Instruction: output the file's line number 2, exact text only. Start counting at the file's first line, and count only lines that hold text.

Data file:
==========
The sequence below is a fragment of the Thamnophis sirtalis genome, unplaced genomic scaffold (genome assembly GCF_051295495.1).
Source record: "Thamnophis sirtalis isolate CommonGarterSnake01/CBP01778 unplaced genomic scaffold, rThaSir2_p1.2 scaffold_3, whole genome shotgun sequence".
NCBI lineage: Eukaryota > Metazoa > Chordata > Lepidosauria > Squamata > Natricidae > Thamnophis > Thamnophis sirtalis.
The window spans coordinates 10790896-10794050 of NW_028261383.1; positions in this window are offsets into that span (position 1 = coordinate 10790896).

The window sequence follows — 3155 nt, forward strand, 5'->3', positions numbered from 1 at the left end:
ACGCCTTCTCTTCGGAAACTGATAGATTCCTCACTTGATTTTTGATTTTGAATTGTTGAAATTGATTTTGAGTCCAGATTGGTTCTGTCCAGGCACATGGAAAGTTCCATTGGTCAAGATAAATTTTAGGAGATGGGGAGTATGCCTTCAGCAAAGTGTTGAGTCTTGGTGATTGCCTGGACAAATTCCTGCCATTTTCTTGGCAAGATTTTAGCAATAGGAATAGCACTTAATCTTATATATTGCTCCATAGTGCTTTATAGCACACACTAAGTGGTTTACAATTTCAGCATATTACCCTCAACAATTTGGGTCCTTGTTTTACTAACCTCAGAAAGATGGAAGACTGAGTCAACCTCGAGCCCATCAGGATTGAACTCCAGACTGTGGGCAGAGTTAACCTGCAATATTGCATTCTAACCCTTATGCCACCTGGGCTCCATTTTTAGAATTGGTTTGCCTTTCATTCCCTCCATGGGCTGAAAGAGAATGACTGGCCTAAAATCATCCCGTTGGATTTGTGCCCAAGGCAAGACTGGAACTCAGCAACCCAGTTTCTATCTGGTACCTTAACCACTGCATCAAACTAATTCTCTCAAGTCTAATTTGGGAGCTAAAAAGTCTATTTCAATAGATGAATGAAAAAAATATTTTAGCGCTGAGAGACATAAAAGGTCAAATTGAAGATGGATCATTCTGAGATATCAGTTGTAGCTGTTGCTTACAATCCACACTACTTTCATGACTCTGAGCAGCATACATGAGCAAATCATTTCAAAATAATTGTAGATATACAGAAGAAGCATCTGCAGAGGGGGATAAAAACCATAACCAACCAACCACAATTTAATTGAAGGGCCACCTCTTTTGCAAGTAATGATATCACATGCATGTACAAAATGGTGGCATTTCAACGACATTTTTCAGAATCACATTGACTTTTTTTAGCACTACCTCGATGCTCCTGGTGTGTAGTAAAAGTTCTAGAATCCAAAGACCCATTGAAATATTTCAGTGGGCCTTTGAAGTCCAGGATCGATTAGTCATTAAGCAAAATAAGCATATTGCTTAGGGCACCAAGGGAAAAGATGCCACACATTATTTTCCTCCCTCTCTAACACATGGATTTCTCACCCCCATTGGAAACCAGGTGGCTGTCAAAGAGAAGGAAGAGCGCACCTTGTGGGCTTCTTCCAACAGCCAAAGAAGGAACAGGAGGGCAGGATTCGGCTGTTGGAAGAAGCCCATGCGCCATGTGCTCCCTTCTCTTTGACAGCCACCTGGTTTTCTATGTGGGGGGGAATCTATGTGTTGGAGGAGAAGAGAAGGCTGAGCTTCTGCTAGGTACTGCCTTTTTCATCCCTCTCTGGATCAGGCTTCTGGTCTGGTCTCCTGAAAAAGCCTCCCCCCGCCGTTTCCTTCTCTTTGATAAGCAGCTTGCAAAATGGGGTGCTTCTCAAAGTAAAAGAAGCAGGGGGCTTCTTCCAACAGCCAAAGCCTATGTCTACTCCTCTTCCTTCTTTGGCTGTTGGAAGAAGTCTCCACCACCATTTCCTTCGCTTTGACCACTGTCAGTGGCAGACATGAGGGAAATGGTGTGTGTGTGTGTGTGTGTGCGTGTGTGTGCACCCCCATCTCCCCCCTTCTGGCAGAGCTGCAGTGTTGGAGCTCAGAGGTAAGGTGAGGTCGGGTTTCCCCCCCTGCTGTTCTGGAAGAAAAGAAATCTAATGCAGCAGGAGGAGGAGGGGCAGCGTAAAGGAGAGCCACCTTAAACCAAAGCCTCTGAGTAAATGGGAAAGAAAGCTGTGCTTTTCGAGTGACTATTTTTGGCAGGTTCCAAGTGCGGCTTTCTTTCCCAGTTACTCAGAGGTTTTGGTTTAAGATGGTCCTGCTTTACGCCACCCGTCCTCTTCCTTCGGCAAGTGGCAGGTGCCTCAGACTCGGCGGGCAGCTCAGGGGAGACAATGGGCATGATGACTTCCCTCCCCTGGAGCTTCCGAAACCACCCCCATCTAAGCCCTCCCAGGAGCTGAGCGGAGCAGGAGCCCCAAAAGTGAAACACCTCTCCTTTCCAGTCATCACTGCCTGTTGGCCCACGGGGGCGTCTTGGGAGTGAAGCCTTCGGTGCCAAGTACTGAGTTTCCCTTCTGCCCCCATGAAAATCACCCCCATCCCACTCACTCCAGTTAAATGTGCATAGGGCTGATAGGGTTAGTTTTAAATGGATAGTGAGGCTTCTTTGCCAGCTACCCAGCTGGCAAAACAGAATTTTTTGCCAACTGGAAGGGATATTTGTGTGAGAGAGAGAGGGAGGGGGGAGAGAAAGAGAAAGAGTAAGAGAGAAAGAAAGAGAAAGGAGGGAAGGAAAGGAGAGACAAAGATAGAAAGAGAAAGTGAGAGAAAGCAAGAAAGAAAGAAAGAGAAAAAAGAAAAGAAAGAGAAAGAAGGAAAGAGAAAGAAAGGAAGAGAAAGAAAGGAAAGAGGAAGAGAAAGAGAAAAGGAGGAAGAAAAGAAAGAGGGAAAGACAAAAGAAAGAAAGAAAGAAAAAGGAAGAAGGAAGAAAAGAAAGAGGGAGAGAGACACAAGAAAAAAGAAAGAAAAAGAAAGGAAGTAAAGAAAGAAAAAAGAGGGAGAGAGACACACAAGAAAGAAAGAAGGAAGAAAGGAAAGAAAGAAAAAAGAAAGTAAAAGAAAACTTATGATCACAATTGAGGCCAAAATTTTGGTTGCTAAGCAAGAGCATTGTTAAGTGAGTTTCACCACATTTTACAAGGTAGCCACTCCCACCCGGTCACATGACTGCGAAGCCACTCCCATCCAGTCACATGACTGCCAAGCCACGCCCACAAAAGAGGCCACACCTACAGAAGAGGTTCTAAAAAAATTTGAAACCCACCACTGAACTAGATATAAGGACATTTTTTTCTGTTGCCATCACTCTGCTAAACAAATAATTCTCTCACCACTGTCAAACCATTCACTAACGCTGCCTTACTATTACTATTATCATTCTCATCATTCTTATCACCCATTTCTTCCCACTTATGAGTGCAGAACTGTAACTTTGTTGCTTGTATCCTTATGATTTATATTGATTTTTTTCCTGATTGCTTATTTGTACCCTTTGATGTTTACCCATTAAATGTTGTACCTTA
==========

Source record: "Thamnophis sirtalis isolate CommonGarterSnake01/CBP01778 unplaced genomic scaffold, rThaSir2_p1.2 scaffold_3, whole genome shotgun sequence".